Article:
As I mentioned last week, a sermon at church has me thinking a lot about the doctrine of the rapture. Whenever any church controversy arises, my first response is to see what God has to say about it. I started by rereading Revelation, specifically noticing the many references to believers living in the time of the Great Tribulation. There were many—see Revelation 6:11, 7:3, 7:9-15, 11:1-12, 12:17, 14:12-13, and 20:4-6. I also looked for verses about God taking the church out of the world before or during the tribulation. I couldn’t find any.
Then I reread the other verses most frequently cited in support of the rapture, most specifically 1 and 2 Thessalonians (especially 1 Thessalonians 4:17), Matthew 24 and 25, Luke 17, and 1 Corinthians 15, although there are others). I realized that a pre-tribulation rapture is only one of several possible interpretations, and never the most obvious one.
The most quoted verse in support of the rapture is 1 Thessalonians 4:13-18. In verse 17, Paul says that “we who are still alive and are left will be caught up together with them [believers who have died] in the clouds to meet the Lord in the air.” I seems to me that Paul is talking about the resurrection of the dead at the second coming of Jesus, and that we won’t be separated from either Him or our friends and family. There’s no basis for saying that this resurrection and “catching up” happens at some time prior to the return of Christ—in fact, that interpretation implies a third coming when you include His return at the end of the age.
Two men will be in the field; one will be taken and the other left. Two women will be grinding with a hand mill; one will be taken and the other left. (Matthew 24:40-41)
I tell you, on that night two people will be in one bed; one will be taken and the other left. Two women will be grinding grain together; one will be taken and the other left. (Luke 17:34-35)
The problem is that these verses have to be taken out of context before you can use them to support the rapture. Look at what Jesus says first (italics mine):
- Because of the increase of wickedness, the love of most will grow cold,but the one who stands firm to the end will be saved. (Matthew 24:12-13)
- For then there will be great distress, unequaled from the beginning of the world until now—and never to be equaled again. If those days had not been cut short, no one would survive, but for the sake of the elect those days will be shortened. (verses 21-22)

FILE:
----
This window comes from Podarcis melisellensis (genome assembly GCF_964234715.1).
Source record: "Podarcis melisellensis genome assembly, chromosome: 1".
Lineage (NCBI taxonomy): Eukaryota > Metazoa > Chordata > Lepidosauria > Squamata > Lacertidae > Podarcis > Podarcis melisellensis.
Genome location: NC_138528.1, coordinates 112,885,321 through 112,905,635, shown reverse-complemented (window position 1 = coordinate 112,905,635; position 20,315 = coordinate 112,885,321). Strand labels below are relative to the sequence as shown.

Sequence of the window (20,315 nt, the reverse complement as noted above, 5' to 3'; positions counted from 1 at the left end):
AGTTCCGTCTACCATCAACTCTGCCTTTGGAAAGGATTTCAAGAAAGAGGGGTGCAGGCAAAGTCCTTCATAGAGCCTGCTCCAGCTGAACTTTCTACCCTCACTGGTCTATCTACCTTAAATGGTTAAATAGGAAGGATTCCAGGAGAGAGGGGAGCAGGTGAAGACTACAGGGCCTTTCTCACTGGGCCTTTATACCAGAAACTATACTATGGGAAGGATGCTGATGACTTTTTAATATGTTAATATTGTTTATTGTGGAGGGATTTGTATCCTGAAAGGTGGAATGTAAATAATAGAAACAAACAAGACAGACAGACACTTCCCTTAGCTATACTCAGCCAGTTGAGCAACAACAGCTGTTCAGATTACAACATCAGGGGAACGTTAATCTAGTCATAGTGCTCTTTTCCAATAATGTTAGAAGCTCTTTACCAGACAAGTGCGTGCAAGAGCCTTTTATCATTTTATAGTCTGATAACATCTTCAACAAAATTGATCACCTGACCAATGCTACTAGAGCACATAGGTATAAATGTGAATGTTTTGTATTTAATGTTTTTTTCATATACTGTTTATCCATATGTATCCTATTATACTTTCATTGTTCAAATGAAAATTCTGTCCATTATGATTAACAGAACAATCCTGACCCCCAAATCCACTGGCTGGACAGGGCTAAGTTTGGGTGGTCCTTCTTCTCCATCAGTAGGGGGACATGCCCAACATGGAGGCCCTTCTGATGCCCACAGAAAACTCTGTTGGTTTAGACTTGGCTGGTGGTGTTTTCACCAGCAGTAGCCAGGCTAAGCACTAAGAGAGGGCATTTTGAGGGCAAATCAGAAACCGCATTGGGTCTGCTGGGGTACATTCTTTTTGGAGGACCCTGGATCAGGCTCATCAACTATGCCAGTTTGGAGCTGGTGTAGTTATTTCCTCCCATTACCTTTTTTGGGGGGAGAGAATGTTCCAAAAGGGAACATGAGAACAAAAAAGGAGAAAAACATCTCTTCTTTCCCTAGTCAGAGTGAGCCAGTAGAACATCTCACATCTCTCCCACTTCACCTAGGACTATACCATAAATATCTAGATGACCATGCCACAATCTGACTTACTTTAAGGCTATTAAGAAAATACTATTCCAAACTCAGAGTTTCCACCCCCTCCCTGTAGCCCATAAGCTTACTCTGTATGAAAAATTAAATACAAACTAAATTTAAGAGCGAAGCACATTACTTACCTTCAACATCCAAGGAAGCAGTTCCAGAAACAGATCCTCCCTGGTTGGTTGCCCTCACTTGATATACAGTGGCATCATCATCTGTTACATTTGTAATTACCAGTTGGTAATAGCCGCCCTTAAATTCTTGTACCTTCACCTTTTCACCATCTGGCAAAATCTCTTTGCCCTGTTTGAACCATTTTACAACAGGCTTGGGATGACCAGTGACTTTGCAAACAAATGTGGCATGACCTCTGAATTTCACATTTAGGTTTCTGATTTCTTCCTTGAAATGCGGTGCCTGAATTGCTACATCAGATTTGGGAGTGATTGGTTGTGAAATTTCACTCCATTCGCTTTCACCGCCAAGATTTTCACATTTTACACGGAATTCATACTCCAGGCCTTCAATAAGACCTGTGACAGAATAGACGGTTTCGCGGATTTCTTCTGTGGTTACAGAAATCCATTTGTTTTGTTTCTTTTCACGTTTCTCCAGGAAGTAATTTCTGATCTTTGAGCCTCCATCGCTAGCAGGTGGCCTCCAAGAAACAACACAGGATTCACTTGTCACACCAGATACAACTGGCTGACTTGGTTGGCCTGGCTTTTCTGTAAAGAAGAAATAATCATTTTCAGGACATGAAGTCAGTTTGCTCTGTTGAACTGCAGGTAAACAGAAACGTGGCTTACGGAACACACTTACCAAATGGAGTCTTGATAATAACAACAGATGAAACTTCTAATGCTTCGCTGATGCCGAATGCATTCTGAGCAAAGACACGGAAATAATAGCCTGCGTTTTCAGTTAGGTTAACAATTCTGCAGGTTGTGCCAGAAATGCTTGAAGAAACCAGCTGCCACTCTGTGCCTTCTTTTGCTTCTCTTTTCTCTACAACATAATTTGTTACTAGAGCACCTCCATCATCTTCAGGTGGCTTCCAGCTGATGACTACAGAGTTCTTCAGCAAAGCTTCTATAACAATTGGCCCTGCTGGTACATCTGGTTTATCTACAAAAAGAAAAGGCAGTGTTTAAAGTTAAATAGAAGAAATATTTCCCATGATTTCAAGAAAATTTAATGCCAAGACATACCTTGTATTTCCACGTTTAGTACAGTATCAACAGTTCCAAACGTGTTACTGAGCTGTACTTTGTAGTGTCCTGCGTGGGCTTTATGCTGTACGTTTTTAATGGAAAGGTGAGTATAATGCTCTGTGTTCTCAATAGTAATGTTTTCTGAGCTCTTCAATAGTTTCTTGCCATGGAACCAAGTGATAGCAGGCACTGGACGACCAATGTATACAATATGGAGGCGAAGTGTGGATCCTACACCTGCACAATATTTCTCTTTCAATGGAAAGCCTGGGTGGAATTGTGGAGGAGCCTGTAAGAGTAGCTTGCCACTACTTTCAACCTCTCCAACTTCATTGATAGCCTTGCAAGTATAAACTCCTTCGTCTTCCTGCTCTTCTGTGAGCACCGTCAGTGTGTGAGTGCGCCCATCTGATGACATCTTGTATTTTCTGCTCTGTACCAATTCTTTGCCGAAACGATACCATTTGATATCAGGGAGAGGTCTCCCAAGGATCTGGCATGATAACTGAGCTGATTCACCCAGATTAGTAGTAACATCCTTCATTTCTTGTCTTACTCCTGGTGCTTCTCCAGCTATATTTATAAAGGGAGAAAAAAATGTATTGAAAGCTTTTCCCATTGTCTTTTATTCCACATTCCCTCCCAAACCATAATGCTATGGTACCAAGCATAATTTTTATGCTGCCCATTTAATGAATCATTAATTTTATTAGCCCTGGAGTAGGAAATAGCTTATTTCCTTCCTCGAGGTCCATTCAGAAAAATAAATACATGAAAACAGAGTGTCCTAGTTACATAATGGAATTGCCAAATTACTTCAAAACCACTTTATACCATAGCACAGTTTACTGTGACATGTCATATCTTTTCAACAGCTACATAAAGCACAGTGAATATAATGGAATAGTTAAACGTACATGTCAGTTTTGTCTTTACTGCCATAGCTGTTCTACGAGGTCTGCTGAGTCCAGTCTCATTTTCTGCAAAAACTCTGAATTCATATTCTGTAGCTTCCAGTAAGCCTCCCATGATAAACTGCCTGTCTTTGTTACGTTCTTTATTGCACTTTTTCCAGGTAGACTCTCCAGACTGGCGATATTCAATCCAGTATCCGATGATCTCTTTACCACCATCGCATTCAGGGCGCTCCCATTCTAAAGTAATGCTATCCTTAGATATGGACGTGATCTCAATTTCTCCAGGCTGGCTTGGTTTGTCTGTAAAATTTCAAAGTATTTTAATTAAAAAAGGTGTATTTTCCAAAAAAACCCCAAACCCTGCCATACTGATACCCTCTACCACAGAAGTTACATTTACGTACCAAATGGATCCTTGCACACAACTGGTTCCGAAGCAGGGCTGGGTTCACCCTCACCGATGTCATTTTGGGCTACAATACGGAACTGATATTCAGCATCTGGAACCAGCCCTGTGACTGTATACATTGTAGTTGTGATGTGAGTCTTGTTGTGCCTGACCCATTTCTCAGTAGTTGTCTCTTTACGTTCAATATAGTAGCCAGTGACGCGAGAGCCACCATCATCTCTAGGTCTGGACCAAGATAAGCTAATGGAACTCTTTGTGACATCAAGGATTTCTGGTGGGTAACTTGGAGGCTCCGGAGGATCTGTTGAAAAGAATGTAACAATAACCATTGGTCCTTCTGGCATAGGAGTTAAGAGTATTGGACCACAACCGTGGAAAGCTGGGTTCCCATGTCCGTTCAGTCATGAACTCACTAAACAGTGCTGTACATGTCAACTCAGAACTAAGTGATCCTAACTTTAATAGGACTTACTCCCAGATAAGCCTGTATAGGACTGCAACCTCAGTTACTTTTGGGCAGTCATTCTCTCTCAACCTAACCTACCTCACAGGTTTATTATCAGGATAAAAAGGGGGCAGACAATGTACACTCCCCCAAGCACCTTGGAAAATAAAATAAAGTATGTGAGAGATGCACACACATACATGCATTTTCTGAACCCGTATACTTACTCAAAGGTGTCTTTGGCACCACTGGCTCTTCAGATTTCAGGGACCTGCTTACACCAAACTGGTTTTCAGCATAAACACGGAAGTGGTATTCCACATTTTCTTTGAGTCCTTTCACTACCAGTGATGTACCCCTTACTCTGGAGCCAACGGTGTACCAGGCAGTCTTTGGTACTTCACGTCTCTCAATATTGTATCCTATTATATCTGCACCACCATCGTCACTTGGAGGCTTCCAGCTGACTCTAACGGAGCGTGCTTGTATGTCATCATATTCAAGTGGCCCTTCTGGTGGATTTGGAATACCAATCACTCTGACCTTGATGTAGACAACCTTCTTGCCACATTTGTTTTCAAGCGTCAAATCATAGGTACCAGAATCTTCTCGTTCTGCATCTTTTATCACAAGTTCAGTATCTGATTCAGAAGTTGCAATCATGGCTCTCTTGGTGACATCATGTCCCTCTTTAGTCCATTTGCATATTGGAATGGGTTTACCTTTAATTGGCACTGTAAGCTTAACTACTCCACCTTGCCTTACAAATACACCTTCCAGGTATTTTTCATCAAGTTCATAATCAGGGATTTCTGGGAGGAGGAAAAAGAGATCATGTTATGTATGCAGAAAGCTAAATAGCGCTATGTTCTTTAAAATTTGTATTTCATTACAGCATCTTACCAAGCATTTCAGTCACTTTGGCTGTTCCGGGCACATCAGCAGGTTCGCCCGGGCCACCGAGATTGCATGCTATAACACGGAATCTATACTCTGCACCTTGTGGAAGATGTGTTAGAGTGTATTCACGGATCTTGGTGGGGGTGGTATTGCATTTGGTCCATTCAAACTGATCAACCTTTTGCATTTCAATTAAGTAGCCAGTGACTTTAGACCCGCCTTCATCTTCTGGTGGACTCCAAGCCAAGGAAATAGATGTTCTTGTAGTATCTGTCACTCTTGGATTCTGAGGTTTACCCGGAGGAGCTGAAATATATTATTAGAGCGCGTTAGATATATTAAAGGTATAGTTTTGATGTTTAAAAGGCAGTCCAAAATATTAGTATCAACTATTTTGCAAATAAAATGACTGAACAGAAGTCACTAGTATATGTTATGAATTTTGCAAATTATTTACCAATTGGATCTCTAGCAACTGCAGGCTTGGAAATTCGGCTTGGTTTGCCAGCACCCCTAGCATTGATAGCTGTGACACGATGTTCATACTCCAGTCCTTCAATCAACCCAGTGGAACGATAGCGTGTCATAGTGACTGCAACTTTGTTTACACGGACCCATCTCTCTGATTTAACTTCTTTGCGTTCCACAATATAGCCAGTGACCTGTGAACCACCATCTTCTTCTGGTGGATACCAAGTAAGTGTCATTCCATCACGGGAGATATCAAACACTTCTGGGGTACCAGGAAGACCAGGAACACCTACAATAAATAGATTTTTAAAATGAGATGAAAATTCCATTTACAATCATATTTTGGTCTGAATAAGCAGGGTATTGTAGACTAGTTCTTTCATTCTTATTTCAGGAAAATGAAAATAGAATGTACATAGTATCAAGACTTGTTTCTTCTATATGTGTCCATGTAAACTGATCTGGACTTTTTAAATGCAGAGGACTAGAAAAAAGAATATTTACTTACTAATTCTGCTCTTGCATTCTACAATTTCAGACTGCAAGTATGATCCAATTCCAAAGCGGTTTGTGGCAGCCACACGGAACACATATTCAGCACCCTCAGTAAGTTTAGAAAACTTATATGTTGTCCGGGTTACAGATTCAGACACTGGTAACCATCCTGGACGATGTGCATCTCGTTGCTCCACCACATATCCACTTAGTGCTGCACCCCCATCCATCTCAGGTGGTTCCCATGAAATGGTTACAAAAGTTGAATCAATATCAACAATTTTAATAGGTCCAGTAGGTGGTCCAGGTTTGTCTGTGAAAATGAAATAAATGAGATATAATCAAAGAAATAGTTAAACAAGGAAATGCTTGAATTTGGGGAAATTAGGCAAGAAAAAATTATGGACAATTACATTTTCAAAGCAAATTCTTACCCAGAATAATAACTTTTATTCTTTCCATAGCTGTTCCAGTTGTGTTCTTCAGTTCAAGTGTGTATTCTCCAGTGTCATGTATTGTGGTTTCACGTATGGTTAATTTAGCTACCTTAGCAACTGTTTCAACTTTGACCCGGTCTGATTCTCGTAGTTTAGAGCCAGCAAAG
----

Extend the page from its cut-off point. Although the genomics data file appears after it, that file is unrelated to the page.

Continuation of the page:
- Immediately after the distress of those days “the sun will be darkened,and the moon will not give its light; the stars will fall from the sky, and the heavenly bodies will be shaken.” “Then will appear the sign of the Son of Man in heaven. And then all the peoples of the earth will mourn when they see the Son of Man coming on the clouds of heaven, with power and great glory. And he will send his angels with a loud trumpet call, and they will gather his elect from the four winds, from one end of the heavens to the other. (verses 29-31)
All three of these passages imply that believers will be around during this “great distress.” Now consider this:
- For in the days before the flood, people were eating and drinking, marrying and giving in marriage, up to the day Noah entered the ark;and they knew nothing about what would happen until the flood came and took them all away. That is how it will be at the coming of the Son of Man. (verses 37-39)
Look who is taken away. In the flood, it was those who were perishing, not Noah and his family. The more likely interpretation of this passage is that being “taken” is bad! It’s not that believers will be taken to heaven, but rather that sinners will be taken away for judgment.
How about 1 Corinthians 15, especially verses 51-52?
Listen, I tell you a mystery: We will not all sleep, but we will all be changed—in a flash, in the twinkling of an eye, at the last trumpet.
Here Paul specifically says “at the last trumpet”—not prior to that.
Some base their belief in the rapture on verses that talk about Jesus preparing a place for us—but He never says where that place will be, or when we will get there. Others cite passages mentioning that we can’t know ahead of time when He will return for us—but these can apply equally to a rapture or to the return of Christ.
I wasn’t able to find a single verse to support the idea that God is going to snatch the church out of the world before Jesus returns.
So why does all this matter? Stay tuned….
For a much more detailed discussion of these and additional verses, check out “Debunking the Rapture by Verse.” The article is a bit snarky, but makes a good case supported by voluminous research.